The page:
By attaching a 3mm ball lens to the rear-facing camera lens of an iPhone, scientists are able to view samples from patients to determine if they are suffering from intestinal worms. Photo from

Scientists working in rural Tanzania have found a fascinating new use for the iPhone camera: With a 3mm ball lens attached, the camera can be used to test for the presence of intestinal worms in young patients. 

Dr. Isaac Bogoch of Toronto General Hospital partnered with experts from Massachusetts General Hospital and the Swiss Tropical and Public Health Institute to create the affordable and highly portable microscope kit. A 3mm ball lens attached to the rear-facing iPhone camera lens allows for 50 to 60 times magnification of sample slides pressed against the lens and illuminated with a flashlight.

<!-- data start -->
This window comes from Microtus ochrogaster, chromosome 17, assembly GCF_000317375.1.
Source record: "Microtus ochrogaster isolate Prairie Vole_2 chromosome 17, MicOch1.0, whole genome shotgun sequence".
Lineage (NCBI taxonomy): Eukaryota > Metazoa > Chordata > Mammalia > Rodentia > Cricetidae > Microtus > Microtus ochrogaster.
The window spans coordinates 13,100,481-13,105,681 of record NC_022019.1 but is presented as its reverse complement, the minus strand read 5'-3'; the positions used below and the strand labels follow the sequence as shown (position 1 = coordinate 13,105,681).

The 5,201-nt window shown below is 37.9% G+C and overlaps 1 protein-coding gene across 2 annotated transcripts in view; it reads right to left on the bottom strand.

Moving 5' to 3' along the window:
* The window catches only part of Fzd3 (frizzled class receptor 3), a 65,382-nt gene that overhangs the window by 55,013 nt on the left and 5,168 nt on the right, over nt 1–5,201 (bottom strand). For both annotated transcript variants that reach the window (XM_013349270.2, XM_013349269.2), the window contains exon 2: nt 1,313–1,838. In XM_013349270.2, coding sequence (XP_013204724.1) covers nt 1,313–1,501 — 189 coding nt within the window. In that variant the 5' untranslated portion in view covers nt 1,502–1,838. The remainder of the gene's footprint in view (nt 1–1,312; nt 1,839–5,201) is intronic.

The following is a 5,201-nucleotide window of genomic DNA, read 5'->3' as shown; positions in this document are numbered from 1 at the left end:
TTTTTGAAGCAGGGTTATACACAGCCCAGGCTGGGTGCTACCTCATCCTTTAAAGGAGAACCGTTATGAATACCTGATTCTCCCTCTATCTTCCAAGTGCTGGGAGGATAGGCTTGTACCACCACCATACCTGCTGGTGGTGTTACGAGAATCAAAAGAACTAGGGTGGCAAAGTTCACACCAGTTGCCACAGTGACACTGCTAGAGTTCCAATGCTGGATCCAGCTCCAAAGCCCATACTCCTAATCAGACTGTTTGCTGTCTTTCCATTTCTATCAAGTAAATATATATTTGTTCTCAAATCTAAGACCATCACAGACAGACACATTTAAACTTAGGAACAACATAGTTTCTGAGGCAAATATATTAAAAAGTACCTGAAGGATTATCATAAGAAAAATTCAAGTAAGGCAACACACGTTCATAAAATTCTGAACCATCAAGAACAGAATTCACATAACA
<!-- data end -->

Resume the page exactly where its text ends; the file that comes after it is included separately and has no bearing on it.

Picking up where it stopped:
Bogoch and his team work to diagnose hookworm and other soil-transmitted helminth infections that cause malnutrition and stunted growth in infected children. Using the iPhone microscope kit, the scientists were able to detect 70% of infections in samples where the worms were present and 90% of infections in the samples where the contamination was heavy.

In an interview with the BBC, Bogoch revealed that his team is not done yet:

"70% (accuracy) isn't really good enough, we want to be above 80% and we're not quite there yet," he added.

"The technology is out there. We want to use materials that are affordable and easy to procure."

The iPhone microscope kit costs about $15, making it very attractive to doctors in rural areas with limited resources. The iPhone's connectivity capabilities also make it simple for scientists to send images around the world for diagnostic assistance.

Eggs visualized by conventional and mobile phone microscopy. A and C are conventional microscope photos while B and D were taken with an iPhone. Photo from

You can learn more about the team's efforts in the American Journal of Tropical Medicine and Hygiene.